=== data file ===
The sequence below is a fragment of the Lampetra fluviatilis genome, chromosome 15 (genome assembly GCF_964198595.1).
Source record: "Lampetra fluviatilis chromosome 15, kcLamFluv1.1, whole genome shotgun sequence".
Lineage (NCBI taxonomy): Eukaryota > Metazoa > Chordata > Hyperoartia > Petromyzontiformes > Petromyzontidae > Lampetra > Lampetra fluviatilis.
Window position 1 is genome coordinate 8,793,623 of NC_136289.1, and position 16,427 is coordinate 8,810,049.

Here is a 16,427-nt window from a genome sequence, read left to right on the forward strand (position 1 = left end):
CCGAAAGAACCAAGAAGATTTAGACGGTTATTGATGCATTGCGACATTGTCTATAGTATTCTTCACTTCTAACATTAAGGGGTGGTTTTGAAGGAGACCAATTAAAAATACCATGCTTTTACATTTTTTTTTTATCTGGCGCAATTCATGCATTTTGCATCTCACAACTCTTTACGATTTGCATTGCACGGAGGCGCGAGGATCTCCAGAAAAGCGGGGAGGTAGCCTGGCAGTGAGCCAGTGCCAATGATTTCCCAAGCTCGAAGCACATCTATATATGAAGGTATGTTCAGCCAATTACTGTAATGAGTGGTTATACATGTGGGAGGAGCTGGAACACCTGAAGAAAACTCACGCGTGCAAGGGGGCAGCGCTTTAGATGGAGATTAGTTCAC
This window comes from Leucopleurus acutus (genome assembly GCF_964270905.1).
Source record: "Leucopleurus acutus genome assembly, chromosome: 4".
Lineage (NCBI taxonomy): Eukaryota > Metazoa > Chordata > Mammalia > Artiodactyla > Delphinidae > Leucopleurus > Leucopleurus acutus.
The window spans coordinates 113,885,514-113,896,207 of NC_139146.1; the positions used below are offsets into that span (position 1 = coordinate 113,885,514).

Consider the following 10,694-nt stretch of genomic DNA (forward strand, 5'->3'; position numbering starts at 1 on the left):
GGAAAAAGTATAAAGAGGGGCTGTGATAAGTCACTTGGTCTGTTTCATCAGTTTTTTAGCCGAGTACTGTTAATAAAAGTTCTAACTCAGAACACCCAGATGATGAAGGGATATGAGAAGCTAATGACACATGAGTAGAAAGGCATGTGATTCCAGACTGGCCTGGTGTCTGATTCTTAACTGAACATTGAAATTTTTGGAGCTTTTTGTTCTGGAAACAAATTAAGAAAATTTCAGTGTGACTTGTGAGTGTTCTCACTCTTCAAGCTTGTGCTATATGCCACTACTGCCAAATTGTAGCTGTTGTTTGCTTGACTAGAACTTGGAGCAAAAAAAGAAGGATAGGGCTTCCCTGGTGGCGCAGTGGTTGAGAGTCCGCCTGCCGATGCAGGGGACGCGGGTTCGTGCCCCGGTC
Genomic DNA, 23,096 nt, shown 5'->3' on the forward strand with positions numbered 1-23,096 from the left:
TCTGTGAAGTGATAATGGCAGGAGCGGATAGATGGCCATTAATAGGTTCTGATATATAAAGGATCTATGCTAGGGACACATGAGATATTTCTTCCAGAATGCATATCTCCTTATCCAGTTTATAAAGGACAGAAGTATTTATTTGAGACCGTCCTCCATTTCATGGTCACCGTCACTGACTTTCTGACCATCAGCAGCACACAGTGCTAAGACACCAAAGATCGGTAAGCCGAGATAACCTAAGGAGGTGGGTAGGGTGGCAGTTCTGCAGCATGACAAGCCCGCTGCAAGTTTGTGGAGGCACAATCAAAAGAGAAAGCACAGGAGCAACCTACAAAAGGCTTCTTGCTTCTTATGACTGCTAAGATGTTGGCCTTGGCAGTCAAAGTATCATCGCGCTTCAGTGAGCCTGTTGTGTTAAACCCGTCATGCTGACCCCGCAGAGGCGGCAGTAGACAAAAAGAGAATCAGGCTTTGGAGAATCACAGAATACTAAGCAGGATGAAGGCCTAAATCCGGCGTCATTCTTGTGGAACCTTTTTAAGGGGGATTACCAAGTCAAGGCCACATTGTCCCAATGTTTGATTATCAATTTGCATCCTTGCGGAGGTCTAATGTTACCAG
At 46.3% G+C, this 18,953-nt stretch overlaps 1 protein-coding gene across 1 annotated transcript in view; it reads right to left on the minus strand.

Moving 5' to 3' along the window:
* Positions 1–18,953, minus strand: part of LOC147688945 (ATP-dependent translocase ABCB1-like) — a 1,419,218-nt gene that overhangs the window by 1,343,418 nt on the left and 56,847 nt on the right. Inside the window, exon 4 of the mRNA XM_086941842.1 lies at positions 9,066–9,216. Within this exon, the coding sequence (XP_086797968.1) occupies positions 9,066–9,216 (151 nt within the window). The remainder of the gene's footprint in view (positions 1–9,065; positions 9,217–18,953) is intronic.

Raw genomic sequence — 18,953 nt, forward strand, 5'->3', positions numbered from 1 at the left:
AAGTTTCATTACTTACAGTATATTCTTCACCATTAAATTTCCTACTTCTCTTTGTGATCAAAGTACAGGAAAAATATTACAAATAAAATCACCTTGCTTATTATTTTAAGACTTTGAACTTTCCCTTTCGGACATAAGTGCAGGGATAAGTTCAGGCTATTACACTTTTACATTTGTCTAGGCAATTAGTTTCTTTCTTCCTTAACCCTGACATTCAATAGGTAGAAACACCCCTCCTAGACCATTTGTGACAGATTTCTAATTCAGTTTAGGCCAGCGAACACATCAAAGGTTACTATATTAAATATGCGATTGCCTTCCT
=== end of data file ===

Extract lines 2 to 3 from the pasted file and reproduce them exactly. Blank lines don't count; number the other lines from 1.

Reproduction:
Source record: "Lampetra fluviatilis chromosome 15, kcLamFluv1.1, whole genome shotgun sequence".
Lineage (NCBI taxonomy): Eukaryota > Metazoa > Chordata > Hyperoartia > Petromyzontiformes > Petromyzontidae > Lampetra > Lampetra fluviatilis.